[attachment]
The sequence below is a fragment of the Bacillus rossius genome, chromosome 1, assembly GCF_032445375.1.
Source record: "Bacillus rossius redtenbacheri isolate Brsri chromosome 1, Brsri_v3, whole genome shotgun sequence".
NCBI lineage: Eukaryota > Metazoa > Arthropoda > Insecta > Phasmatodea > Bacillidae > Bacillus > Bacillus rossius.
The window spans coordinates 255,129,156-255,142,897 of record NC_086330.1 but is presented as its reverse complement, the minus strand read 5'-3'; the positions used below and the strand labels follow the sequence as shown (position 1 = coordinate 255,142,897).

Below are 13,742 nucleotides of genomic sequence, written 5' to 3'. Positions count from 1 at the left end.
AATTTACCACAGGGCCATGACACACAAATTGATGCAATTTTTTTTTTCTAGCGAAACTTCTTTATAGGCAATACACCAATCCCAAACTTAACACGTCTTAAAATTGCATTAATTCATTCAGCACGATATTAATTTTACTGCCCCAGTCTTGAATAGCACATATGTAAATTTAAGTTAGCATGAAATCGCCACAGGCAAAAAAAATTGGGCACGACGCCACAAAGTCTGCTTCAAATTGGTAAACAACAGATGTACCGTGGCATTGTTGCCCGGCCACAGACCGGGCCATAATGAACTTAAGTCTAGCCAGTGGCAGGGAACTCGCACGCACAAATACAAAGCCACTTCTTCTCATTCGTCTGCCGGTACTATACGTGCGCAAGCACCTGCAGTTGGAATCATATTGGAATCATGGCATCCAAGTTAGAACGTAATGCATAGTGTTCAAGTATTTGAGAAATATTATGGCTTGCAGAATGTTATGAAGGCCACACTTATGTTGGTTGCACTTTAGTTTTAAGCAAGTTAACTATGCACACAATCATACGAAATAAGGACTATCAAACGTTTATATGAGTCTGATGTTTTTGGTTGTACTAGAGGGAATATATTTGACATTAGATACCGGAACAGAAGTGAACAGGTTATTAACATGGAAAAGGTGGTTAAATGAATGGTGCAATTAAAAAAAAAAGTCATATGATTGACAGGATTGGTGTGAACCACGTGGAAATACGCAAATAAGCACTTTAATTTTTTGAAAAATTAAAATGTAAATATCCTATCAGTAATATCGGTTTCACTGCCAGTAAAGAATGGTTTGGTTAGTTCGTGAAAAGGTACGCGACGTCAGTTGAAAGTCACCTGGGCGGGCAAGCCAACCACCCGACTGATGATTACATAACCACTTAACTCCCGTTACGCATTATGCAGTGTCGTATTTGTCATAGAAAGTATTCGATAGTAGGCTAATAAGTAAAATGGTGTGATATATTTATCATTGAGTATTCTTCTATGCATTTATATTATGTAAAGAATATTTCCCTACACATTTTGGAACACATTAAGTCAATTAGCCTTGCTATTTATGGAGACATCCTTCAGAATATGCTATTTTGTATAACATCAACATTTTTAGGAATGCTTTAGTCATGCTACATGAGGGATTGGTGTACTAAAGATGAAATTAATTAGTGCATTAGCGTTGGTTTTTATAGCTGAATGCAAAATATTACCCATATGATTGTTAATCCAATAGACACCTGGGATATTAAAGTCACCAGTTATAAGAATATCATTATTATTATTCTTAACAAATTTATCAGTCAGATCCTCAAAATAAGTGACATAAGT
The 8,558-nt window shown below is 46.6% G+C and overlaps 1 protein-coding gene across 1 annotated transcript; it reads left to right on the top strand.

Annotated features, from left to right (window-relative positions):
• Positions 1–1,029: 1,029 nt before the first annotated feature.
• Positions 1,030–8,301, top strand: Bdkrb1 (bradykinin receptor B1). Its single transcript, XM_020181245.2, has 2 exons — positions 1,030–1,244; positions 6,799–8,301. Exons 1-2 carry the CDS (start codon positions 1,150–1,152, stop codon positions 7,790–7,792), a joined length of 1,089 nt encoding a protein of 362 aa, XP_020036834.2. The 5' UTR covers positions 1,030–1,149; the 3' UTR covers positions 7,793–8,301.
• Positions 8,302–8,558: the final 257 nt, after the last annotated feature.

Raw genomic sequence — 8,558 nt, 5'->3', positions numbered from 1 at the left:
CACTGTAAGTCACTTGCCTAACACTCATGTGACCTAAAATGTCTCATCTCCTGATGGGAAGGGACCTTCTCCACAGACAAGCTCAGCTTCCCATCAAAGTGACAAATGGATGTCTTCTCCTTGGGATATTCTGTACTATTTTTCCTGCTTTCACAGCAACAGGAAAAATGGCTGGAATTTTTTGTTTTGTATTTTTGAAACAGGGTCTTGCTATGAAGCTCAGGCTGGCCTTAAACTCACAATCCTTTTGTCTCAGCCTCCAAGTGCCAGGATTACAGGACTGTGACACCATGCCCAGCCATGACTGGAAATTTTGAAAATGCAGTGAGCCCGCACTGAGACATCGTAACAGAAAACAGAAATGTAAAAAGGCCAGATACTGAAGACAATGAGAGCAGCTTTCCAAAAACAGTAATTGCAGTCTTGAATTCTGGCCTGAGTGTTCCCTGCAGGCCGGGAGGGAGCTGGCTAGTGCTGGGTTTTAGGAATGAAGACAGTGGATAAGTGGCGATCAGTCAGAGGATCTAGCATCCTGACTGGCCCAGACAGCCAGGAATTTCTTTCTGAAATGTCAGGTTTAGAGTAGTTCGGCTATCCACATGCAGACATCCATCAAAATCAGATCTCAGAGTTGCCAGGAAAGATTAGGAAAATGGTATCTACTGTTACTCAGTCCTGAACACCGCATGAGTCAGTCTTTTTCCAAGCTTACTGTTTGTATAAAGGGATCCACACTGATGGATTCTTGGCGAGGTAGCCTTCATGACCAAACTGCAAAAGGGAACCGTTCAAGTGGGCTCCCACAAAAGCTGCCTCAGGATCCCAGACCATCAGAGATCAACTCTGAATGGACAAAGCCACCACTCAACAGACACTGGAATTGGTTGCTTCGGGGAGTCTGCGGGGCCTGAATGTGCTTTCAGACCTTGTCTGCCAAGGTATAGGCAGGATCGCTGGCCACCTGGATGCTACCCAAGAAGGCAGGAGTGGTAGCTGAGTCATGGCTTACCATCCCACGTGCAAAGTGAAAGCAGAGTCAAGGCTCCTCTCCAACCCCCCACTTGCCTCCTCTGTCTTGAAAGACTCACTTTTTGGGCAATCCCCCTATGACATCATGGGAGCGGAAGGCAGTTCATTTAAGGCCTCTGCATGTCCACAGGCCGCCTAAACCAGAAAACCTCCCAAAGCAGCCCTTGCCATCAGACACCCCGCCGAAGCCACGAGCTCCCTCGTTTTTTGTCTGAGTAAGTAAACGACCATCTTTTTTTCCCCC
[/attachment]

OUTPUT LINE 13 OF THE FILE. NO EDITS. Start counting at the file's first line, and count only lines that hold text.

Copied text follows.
CACTGTAAGTCACTTGCCTAACACTCATGTGACCTAAAATGTCTCATCTCCTGATGGGAAGGGACCTTCTCCACAGACAAGCTCAGCTTCCCATCAAAGTGACAAATGGATGTCTTCTCCTTGGGATATTCTGTACTATTTTTCCTGCTTTCACAGCAACAGGAAAAATGGCTGGAATTTTTTGTTTTGTATTTTTGAAACAGGGTCTTGCTATGAAGCTCAGGCTGGCCTTAAACTCACAATCCTTTTGTCTCAGCCTCCAAGTGCCAGGATTACAGGACTGTGACACCATGCCCAGCCATGACTGGAAATTTTGAAAATGCAGTGAGCCCGCACTGAGACATCGTAACAGAAAACAGAAATGTAAAAAGGCCAGATACTGAAGACAATGAGAGCAGCTTTCCAAAAACAGTAATTGCAGTCTTGAATTCTGGCCTGAGTGTTCCCTGCAGGCCGGGAGGGAGCTGGCTAGTGCTGGGTTTTAGGAATGAAGACAGTGGATAAGTGGCGATCAGTCAGAGGATCTAGCATCCTGACTGGCCCAGACAGCCAGGAATTTCTTTCTGAAATGTCAGGTTTAGAGTAGTTCGGCTATCCACATGCAGACATCCATCAAAATCAGATCTCAGAGTTGCCAGGAAAGATTAGGAAAATGGTATCTACTGTTACTCAGTCCTGAACACCGCATGAGTCAGTCTTTTTCCAAGCTTACTGTTTGTATAAAGGGATCCACACTGATGGATTCTTGGCGAGGTAGCCTTCATGACCAAACTGCAAAAGGGAACCGTTCAAGTGGGCTCCCACAAAAGCTGCCTCAGGATCCCAGACCATCAGAGATCAACTCTGAATGGACAAAGCCACCACTCAACAGACACTGGAATTGGTTGCTTCGGGGAGTCTGCGGGGCCTGAATGTGCTTTCAGACCTTGTCTGCCAAGGTATAGGCAGGATCGCTGGCCACCTGGATGCTACCCAAGAAGGCAGGAGTGGTAGCTGAGTCATGGCTTACCATCCCACGTGCAAAGTGAAAGCAGAGTCAAGGCTCCTCTCCAACCCCCCACTTGCCTCCTCTGTCTTGAAAGACTCACTTTTTGGGCAATCCCCCTATGACATCATGGGAGCGGAAGGCAGTTCATTTAAGGCCTCTGCATGTCCACAGGCCGCCTAAACCAGAAAACCTCCCAAAGCAGCCCTTGCCATCAGACACCCCGCCGAAGCCACGAGCTCCCTCGTTTTTTGTCTGAGTAAGTAAACGACCATCTTTTTTTCCCCC